Alec MacLeod is a Professor in Undergraduate Studies. He received his undergraduate education at Hampshire College where he studied philosophy and fine arts. Alec also holds a Master of Fine Arts in sculpture from Stanford University (1983) and has studied information science at the University of California at Berkeley.
His primary areas of preparation are in the studio arts, art theory and information science. He is a practicing visual artist whose work is exhibited nationally. His interdisciplinary creative and scholarly inquires range from explorations of English language colloquialisms to the visual conventions of interfaces and white supremacy.
As an educator, Alec has used participatory collaborative methods of inquiry to explore the ways in which pedagogical approaches can assist learners in examining and changing their assumptions about race and ethnicity. He has trained as a multicultural trainer at Equity Institute and Visions, Inc. A member of a research collective, the European-American Collaborative Challenging Whiteness, he has participated in an inquiry into white identity and ways in which white people can become more aware of their identity and its implications. The group has presented its work at educational conferences and recently authored an article entitled "White on White: Communicating about Race and White Privilege with Critical Humility" in Understanding & Dismantling Privilege: the Journal of the White Privilege Conference.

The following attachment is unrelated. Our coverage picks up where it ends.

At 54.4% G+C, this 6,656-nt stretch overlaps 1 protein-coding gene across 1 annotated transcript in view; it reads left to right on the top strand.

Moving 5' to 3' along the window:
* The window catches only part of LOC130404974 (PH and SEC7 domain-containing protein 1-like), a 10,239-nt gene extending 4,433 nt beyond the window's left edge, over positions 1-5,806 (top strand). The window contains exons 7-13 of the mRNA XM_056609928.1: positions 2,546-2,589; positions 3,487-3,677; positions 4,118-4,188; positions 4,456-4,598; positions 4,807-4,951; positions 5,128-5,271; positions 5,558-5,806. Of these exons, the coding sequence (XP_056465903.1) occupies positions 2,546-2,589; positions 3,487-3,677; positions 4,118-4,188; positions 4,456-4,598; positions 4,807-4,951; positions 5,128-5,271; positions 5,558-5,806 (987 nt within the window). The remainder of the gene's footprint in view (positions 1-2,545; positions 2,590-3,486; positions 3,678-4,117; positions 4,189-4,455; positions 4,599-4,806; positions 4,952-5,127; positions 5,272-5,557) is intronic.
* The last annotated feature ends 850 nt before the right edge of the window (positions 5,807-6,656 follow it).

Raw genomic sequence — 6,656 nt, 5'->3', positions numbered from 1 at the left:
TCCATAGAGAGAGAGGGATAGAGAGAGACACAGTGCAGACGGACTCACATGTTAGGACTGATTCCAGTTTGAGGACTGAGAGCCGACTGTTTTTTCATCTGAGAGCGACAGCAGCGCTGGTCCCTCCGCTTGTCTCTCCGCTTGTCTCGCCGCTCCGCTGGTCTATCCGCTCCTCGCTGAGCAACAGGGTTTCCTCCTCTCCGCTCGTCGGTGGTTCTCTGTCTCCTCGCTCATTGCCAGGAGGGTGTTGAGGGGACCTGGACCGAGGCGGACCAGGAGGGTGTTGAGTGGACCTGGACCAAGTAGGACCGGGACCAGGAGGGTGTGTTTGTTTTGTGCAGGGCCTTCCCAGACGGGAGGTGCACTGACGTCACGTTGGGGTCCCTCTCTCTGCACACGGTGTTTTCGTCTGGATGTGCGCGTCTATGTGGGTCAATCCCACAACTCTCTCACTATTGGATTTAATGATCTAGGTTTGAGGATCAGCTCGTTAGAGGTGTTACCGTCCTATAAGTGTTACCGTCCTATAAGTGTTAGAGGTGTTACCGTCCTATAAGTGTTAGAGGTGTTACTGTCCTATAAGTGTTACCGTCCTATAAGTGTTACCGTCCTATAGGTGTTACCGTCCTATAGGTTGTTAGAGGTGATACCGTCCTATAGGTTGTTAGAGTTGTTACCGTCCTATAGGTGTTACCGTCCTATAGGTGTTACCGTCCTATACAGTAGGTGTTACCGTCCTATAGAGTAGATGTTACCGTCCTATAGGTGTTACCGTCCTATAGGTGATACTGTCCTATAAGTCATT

Alec has over thirty years of experience as a facilitator of learning in higher education as a classroom teacher and as an administrator. He was a member of the design team for the undergraduate cohort based degree completion program and the inaugural director of that program. In addition to his interdisciplinary courses in the Undergraduate program, Alec teaches courses in visual thinking, creativity, and visual culture.